It’s Goundhog Day, and I feel like I may be in a movie. Anyone remember the movie with Bill Murray?
Does anyone remember back in March 2000 – when the tech market was booming and the NASDAQ was over 5,000? People were launching companies and tech IPOs were hot? Then again, in 2007, when the NASDAQ peaked again at 2,861?
I feel like we may be there again. Hopefully with not the same results. The NASDAQ is creeping closer to its high every passing trading week, and the news is all the same – this tech company is going public, that company is going public. Facebook is going to be the biggest IPO in a decade! Who cares is Groupon can’t account for their money, they are tech, and we love them!
Does anyone remember Pets.com – one of the shortest lived tech companies? It went from an IPO on the NASDAQ to liquidation is a mere 268 days!
Are we on the same track? Is Groupon going to go bust this year?
Let’s look at some of the conditions out there that may have us hitting the repeat button?
- The recession that killed the market in 2007 ended in June 2009 – Over 2 1/2 years ago
- The recession that started hurting the market in 2000 ended in 2003 – Which was 4 years until the next recession and almost 9 years after the previous recession of 1991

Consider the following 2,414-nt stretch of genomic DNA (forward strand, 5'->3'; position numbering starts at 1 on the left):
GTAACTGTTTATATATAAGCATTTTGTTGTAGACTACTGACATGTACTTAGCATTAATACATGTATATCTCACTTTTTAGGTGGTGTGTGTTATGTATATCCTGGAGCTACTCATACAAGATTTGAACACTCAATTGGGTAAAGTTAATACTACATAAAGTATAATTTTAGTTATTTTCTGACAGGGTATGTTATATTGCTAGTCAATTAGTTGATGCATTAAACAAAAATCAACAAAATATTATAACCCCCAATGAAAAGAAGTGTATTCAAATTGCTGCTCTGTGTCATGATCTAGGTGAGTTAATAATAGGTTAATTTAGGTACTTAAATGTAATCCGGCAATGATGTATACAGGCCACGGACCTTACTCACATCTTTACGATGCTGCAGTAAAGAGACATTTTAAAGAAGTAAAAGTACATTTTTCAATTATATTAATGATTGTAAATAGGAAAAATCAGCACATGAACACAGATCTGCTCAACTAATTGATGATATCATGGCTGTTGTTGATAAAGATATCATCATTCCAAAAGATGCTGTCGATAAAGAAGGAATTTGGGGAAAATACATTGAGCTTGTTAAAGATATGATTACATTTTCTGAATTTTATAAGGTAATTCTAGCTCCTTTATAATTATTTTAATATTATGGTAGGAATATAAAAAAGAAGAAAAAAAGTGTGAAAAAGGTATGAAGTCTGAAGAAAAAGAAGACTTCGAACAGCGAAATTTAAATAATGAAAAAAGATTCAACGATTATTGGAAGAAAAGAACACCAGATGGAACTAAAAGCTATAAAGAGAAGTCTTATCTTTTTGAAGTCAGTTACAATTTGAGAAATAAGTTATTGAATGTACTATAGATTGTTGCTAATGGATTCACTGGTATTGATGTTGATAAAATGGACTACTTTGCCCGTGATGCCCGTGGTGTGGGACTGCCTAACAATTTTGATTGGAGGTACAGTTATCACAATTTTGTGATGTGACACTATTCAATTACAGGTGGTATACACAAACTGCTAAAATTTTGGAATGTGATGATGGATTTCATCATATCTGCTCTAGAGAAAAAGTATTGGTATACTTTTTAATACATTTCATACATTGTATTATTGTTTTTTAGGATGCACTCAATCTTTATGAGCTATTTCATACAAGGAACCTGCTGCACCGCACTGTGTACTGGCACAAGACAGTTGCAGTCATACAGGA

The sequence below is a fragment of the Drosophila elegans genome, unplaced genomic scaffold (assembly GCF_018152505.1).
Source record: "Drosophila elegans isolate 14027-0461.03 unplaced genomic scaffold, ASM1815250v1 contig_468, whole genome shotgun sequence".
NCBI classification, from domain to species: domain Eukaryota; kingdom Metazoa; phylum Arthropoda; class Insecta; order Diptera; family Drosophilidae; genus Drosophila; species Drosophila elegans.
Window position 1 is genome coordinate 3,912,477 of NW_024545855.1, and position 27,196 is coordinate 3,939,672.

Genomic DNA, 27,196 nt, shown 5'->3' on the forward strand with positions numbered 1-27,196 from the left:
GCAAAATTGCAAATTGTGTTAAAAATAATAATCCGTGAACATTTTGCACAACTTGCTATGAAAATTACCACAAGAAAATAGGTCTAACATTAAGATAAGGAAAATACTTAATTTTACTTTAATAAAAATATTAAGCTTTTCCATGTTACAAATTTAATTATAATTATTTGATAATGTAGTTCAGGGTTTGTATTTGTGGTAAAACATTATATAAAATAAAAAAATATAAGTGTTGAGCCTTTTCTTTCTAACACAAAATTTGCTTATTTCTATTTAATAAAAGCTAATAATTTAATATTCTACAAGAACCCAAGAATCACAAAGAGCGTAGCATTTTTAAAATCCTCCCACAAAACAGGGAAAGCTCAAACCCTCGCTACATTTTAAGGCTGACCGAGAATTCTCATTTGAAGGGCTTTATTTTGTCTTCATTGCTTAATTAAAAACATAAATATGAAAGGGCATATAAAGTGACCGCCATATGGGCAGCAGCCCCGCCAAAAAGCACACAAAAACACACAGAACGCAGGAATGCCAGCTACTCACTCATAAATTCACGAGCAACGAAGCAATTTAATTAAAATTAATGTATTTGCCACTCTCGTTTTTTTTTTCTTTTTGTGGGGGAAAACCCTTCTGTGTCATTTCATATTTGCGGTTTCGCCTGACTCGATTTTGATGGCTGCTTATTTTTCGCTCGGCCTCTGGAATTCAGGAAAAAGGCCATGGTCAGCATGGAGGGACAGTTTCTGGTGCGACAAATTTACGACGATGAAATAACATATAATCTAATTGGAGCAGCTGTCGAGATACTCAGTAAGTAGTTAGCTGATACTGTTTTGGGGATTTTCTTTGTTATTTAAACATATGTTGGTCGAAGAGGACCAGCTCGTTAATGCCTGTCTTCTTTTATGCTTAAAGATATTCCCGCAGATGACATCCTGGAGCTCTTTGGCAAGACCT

- A stock market bubble occurred in each crisis, although it impacted different asset classes each time
- Economic growth is still currently weak across many sectors (real GDP for Q3 was revised down to 1.8%)
- IPOs are becoming popular exit strategies for venture backed companies again
Tech Sector Heavyweights
It is important to note that the NASDAQ Composite Index is a market-cap weighted index, and as such, bigger companies make up a larger portion of the index. Here are the current top 10 holdings in the NASDAQ Composite Index
- Apple – 9.28%
- Microsoft – 5.51%
- Oracle – 4.09%
- Google – 3.72%
- Intel – 3.18%
- Cisco – 2.52%
- Amazon – 2.39%
- Qualcomm – 2.13%
- Amgen – 1.31%
- Comcast – 1.20%
So, out of all the 100 companies in the composite index, these 10 companies actually account for 35.3% of the shares. Very disproportionate.
What does that mean? It means that as the NASDAQ goes towards its old high, it is really being driven by these 10 companies, not the entire technology sector. So, is Groupon going to do any damage? No…but it could be the canary in the mine.
Bottom line is that the tech sector is starting to look a little bit like it was in each bubble it has had over the last 15 years, so it may be time to be a little cautious when investing in tech. Is the economy going to come crashing down soon? I doubt it. But we could see some pull backs in many of these companies.
Readers, what are your thoughts on how hot tech is right now?